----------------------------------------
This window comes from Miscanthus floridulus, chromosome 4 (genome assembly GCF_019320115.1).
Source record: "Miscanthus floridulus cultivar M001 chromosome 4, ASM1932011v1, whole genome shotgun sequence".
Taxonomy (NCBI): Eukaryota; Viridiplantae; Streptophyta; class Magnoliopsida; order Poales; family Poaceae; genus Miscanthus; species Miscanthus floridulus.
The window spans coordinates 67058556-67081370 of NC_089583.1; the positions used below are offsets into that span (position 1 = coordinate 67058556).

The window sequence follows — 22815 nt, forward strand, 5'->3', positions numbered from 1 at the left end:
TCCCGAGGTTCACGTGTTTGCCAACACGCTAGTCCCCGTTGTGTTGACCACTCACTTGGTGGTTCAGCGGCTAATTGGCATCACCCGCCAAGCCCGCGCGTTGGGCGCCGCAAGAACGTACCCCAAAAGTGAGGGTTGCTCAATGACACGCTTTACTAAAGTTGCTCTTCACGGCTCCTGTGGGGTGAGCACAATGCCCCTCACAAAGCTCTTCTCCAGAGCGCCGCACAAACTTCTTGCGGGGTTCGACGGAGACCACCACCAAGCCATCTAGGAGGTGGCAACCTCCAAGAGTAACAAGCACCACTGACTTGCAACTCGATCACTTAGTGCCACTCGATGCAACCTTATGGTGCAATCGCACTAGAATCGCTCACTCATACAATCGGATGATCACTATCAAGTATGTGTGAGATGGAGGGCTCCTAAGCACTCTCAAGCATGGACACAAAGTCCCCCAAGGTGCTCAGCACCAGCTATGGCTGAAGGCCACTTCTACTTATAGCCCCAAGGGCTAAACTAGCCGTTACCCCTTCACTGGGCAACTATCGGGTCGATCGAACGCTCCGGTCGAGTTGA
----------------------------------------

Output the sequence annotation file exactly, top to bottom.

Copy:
This window comes from Miscanthus floridulus, chromosome 4 (genome assembly GCF_019320115.1).
Source record: "Miscanthus floridulus cultivar M001 chromosome 4, ASM1932011v1, whole genome shotgun sequence".
Taxonomy (NCBI): Eukaryota; Viridiplantae; Streptophyta; class Magnoliopsida; order Poales; family Poaceae; genus Miscanthus; species Miscanthus floridulus.
The window spans coordinates 67058556-67081370 of NC_089583.1; the positions used below are offsets into that span (position 1 = coordinate 67058556).

The window sequence follows — 22815 nt, forward strand, 5'->3', positions numbered from 1 at the left end:
TCCCGAGGTTCACGTGTTTGCCAACACGCTAGTCCCCGTTGTGTTGACCACTCACTTGGTGGTTCAGCGGCTAATTGGCATCACCCGCCAAGCCCGCGCGTTGGGCGCCGCAAGAACGTACCCCAAAAGTGAGGGTTGCTCAATGACACGCTTTACTAAAGTTGCTCTTCACGGCTCCTGTGGGGTGAGCACAATGCCCCTCACAAAGCTCTTCTCCAGAGCGCCGCACAAACTTCTTGCGGGGTTCGACGGAGACCACCACCAAGCCATCTAGGAGGTGGCAACCTCCAAGAGTAACAAGCACCACTGACTTGCAACTCGATCACTTAGTGCCACTCGATGCAACCTTATGGTGCAATCGCACTAGAATCGCTCACTCATACAATCGGATGATCACTATCAAGTATGTGTGAGATGGAGGGCTCCTAAGCACTCTCAAGCATGGACACAAAGTCCCCCAAGGTGCTCAGCACCAGCTATGGCTGAAGGCCACTTCTACTTATAGCCCCAAGGGCTAAACTAGCCGTTACCCCTTCACTGGGCAACTATCGGGTCGATCGAACGCTCCGGTCGAGTTGA